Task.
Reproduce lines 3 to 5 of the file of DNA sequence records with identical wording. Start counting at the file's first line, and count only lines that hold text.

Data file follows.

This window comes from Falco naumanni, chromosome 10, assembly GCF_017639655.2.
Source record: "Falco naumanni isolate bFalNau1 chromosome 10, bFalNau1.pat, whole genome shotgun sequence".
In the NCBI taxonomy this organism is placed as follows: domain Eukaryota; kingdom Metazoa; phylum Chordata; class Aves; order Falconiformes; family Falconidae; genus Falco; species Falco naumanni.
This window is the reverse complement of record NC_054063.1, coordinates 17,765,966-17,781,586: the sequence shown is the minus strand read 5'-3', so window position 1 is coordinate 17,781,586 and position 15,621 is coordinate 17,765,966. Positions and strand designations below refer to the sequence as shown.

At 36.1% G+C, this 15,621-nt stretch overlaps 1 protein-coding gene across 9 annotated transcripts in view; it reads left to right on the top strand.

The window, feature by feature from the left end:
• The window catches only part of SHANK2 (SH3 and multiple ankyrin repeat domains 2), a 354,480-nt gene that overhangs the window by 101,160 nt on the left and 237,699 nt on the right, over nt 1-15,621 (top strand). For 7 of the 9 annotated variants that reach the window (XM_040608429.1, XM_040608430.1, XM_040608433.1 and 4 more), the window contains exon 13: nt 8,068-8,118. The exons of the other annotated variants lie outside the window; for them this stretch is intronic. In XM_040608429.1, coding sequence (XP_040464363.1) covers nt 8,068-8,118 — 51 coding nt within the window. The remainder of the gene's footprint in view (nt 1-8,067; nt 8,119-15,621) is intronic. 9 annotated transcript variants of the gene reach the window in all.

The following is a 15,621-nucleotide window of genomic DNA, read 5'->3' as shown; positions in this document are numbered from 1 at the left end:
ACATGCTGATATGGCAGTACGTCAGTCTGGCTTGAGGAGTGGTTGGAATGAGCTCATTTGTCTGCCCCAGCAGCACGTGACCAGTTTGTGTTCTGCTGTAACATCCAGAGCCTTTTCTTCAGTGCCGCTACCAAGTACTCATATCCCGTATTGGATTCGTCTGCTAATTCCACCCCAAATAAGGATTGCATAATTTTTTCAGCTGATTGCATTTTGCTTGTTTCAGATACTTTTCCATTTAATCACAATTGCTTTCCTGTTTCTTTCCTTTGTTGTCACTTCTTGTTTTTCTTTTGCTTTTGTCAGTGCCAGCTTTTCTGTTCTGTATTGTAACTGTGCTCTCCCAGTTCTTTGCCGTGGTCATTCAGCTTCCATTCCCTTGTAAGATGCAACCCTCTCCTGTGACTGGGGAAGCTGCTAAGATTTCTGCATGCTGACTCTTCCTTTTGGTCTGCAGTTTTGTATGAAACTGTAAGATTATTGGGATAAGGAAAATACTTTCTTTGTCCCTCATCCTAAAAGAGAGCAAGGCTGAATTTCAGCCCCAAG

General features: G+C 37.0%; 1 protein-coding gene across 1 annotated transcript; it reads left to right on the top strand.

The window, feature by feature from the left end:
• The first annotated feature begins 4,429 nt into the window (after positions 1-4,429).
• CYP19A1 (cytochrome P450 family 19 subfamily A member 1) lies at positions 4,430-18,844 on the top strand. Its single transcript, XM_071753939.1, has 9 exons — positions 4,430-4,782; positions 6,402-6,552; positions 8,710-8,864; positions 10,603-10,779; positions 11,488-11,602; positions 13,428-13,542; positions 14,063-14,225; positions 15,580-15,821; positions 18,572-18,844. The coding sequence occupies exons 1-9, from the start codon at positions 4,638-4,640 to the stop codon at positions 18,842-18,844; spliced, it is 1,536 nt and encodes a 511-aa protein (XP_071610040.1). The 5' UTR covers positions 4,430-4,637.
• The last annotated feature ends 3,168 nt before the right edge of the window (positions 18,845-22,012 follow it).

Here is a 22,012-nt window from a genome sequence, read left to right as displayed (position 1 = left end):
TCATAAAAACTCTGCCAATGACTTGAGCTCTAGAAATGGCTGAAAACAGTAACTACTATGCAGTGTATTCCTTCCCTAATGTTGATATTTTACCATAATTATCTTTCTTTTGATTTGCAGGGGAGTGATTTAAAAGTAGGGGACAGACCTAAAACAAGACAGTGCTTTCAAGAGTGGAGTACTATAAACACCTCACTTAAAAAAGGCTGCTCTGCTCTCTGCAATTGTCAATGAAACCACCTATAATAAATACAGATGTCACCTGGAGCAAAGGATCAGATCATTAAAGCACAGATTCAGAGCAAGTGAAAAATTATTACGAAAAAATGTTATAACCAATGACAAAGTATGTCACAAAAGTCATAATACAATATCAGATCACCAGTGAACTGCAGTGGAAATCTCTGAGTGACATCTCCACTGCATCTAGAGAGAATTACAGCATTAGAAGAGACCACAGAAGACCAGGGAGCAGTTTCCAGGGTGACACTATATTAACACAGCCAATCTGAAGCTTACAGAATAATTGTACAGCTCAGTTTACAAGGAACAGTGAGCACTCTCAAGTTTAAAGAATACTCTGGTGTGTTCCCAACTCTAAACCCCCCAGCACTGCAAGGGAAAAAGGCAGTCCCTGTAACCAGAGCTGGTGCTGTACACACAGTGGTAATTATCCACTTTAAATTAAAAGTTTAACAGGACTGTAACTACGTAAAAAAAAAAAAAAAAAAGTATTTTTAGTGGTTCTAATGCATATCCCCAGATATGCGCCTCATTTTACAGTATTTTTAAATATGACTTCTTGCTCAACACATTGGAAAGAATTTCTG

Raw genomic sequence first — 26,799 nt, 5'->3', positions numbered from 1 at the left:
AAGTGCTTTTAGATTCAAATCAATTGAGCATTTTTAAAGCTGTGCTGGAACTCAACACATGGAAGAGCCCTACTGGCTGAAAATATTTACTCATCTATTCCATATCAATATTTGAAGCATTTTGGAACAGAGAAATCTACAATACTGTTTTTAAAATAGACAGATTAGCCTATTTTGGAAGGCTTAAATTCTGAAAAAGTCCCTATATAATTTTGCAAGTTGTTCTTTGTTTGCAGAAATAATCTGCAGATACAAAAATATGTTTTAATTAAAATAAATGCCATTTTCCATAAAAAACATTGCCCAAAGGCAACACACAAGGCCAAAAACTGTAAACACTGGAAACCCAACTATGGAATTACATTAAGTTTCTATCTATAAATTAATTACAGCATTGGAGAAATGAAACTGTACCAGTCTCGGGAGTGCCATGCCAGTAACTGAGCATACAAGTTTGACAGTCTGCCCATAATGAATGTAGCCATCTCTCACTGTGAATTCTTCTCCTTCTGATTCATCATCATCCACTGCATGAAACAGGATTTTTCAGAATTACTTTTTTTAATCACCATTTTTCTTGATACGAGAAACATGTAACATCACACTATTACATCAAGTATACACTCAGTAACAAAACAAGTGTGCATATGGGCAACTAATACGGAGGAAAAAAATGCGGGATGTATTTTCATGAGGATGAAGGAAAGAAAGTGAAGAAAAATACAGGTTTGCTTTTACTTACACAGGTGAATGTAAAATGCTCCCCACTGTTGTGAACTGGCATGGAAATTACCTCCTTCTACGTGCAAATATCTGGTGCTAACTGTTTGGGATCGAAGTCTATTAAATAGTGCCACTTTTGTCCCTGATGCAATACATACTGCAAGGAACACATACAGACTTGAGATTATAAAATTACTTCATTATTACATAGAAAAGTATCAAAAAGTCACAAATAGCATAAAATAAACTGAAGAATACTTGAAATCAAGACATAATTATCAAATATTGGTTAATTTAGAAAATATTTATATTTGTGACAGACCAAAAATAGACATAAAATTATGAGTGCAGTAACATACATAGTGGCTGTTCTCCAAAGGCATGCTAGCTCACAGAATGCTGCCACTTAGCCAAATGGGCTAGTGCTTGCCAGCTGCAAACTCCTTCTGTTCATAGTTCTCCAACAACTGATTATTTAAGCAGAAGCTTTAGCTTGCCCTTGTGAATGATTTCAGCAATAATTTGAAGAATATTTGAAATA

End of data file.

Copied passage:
In the NCBI taxonomy this organism is placed as follows: domain Eukaryota; kingdom Metazoa; phylum Chordata; class Aves; order Falconiformes; family Falconidae; genus Falco; species Falco naumanni.
This window is the reverse complement of record NC_054063.1, coordinates 17,765,966-17,781,586: the sequence shown is the minus strand read 5'-3', so window position 1 is coordinate 17,781,586 and position 15,621 is coordinate 17,765,966. Positions and strand designations below refer to the sequence as shown.

At 36.1% G+C, this 15,621-nt stretch overlaps 1 protein-coding gene across 9 annotated transcripts in view; it reads left to right on the top strand.